[warning: impromptu incoherent conspiracy theorist legal ramblings of a second-year law student with no immediate access to internets]
The more reading I do surrounding Medellin v. Texas, the more upset I get because the decision to ignore the International Court of Justice’s ruling in this matter reinforces three principles:
Principle 1. The United States of America continues to have no respect for international law or the rights of human beings.
Principle 2. The United States of America has a half-assed interpretation of its own law and does not honor its word when working with international bodies through governmental loopholes.
Principle 3. President George W. Bush is a power hungry git who manages to be wrong even when he should be right.
First, a news commentary from U.S. Senator Tom Coburn (TX), written around 2007:
In mid-October, the U.S. Supreme Court heard arguments on a criminal case from Texas that poses yet another threat to our sovereignty. The case involved Jose Ernesto Medellin, a foreign citizen convicted and sentenced to death in 1994 in the brutal rape and murder of two teenage girls in Houston.
Long after his sentence was final, Medellin’s lawyers came up with a new appeal point. They argued that because Medellin was not a U.S. citizen, and under the Vienna Convention the Mexican consulate should have been notified when he was arrested, his appeal should be reopened. This argument was accepted in 2004 by a foreign tribunal, the International Court of Justice in The Hague.
Medellin was indeed born in Mexico, but lived in the U.S. most of his life. He speaks, reads and writes English, and attended U.S. schools. Disappointingly, the Bush Administration has issued a directive to Texas officials attempting to enforce the foreign court’s judgment, and also backed Medellin’s side at the U.S. Supreme Court.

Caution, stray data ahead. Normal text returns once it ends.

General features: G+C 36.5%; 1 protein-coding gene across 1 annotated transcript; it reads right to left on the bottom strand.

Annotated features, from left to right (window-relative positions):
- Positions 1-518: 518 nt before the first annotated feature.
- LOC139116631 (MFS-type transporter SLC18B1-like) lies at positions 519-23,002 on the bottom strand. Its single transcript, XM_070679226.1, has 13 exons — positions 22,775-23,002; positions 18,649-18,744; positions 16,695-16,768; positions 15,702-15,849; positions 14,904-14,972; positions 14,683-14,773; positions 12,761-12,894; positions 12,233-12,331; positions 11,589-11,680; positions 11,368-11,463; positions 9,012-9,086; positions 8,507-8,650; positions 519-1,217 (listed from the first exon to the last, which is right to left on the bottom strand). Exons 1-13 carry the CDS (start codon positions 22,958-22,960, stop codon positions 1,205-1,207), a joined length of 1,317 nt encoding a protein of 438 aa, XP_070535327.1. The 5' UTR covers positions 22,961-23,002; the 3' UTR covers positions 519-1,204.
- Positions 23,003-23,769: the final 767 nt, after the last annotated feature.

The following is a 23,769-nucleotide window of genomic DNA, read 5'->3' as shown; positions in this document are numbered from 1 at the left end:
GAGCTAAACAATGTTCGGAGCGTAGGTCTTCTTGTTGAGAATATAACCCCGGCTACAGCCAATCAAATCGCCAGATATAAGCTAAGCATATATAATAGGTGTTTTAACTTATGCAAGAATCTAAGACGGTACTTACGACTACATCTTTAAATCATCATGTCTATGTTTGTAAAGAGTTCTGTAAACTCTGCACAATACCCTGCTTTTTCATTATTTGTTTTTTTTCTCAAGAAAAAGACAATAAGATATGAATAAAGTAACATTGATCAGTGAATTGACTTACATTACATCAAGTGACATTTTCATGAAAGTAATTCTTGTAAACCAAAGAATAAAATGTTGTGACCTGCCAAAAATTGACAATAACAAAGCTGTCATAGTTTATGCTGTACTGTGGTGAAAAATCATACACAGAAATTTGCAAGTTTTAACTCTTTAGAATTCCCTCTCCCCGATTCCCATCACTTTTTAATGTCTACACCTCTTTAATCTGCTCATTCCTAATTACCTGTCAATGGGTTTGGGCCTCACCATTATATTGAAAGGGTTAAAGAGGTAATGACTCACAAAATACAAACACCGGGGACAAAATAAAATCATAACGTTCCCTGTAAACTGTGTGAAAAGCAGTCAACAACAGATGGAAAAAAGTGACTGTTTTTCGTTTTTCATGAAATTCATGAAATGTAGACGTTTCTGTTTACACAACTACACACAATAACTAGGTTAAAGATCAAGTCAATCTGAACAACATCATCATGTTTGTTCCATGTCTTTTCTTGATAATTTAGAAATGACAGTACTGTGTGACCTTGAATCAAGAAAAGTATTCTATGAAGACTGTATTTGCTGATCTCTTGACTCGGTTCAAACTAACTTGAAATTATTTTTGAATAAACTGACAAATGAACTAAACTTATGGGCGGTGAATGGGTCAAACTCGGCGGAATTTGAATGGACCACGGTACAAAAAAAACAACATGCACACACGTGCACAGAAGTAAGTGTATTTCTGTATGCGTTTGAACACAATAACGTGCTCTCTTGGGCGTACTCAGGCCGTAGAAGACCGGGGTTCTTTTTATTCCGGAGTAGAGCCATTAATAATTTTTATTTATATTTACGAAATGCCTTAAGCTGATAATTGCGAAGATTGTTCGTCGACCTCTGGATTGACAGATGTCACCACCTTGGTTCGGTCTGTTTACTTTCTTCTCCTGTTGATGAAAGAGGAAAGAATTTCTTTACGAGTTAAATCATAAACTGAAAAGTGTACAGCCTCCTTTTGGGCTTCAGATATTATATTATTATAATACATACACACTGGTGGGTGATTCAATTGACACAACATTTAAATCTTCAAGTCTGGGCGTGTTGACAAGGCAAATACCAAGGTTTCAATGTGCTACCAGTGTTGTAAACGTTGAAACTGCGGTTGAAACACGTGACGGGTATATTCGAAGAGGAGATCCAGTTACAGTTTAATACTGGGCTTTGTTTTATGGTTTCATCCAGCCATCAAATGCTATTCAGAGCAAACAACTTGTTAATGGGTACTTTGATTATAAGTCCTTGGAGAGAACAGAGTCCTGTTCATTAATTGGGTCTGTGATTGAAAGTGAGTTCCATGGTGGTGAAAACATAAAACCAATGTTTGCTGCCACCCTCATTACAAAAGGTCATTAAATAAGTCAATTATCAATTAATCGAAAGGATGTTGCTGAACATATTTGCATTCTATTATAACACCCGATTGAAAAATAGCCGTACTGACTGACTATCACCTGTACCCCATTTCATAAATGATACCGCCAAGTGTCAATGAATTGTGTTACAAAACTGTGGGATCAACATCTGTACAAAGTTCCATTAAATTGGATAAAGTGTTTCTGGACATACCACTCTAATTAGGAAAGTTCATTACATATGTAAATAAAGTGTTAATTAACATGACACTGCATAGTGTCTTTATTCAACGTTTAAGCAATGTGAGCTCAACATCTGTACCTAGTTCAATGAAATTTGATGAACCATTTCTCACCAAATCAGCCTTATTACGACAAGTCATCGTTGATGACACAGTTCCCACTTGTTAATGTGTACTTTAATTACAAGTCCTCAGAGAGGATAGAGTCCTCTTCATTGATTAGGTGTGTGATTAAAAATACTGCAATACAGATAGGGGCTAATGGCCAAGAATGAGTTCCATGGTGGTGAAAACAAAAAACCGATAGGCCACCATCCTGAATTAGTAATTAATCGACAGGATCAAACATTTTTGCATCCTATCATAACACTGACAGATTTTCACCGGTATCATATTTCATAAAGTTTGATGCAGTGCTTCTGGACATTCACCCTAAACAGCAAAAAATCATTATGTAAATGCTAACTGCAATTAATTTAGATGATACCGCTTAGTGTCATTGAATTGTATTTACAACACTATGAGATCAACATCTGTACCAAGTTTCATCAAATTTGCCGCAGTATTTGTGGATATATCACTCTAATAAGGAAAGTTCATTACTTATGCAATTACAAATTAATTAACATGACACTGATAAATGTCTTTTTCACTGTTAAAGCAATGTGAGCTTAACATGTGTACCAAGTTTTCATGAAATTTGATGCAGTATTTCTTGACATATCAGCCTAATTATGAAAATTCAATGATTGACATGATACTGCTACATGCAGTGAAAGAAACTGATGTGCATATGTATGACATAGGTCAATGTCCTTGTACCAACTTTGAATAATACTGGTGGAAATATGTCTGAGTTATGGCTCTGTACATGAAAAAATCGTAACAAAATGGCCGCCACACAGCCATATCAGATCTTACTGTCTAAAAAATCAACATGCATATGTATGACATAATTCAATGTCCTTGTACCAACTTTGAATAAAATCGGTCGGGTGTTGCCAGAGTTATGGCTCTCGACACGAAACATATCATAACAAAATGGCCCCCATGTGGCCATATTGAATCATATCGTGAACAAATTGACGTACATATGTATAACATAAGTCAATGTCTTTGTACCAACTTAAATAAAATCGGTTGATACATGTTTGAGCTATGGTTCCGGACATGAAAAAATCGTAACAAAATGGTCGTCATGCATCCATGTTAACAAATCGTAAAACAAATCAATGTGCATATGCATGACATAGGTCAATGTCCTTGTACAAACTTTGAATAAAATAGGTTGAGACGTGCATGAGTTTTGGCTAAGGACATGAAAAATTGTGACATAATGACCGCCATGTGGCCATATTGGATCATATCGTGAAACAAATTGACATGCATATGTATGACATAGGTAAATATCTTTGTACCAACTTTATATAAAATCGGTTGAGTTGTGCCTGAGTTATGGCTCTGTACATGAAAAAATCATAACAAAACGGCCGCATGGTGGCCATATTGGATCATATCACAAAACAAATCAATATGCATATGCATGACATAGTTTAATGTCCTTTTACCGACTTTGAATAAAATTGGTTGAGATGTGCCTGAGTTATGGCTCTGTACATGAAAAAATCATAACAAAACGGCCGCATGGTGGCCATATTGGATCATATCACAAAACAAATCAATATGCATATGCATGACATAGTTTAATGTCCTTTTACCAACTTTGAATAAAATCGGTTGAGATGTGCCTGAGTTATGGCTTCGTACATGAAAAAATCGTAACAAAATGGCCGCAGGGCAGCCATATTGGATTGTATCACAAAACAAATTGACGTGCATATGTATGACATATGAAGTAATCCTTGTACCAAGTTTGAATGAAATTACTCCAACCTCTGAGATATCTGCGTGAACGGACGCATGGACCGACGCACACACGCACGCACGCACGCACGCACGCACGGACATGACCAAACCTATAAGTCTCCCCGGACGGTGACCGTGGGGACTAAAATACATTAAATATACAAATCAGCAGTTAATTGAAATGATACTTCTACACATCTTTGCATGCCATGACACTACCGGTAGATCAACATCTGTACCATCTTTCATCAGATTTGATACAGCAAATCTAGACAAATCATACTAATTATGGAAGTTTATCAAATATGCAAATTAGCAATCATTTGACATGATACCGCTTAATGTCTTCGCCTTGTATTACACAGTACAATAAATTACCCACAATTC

I have argued that the President lacks constitutional authority to direct Texas to reopen Medellin’s conviction. In my opinion, the President cannot by himself transform an international treaty, and especially a foreign court’s judgment, into domestic law.
So…when people come over to America to find work and raise families, attempt to learn English as much as possible (when they’re not working to support said families), and try to live as far under the radar as possible even though citizenship would be totally desirable, they’re damned dirty illegal aliens who need to get out, get out, get out.
But when people come over to America, live here their whole lives, read, write, and speak fluent English — but commit heinous crimes and get sentenced to death, and they say blatantly, “I AM NOT A CITIZEN OF THIS COUNTRY; THERE ARE LAWS ABOUT THIS FACT” and want their rights as entitled by international law — they’re American enough that a state can ignore international law and Mexico’s request to intervene?
I did not realize the United States has never recognized the Vienna Convention on the Law of Treaties. Apparently, we signed it; but the geniuses in the U.S. Senate around that time never made it binding on our government. It appears that the same principles govern the Vienna Convention on Consular Relations — we may have signed it but the U.S. Senate didn’t give its advice and consent to the treaty to make it fully binding. Mexico challenged the United States’ actions in the International Court of Justice in The Hague under the latter treaty in 2004, and the World Court ruled that the U.S. must recognize the provision in the Vienna Convention on Consular Relations and notify Mexico that its nationals are in prison so they can provide aid and consult with the incarcerated men, according to Article 26, Paragraph 1(c):
[Article 26, Paragraph 1(c)]
With a view to facilitating the exercise of consular functions relating to nationals of the sending State [...] consular officers shall have the right to visit a national of the sending State who is in prison, custody or detention, to converse and correspond with him and to arrange for his legal representation. They shall also have the right to visit any national of the sending State who is in prison, custody or detention in their district in pursuance of a judgement. Nevertheless, consular officers shall refrain from taking action on behalf of a national who is in prison, custody or detention if he expressly opposes such action.
In relevant part, today’s Supreme Court decision collectively screws Mexican nationals sentenced to death for various crimes around the country, including Mr. Medellin: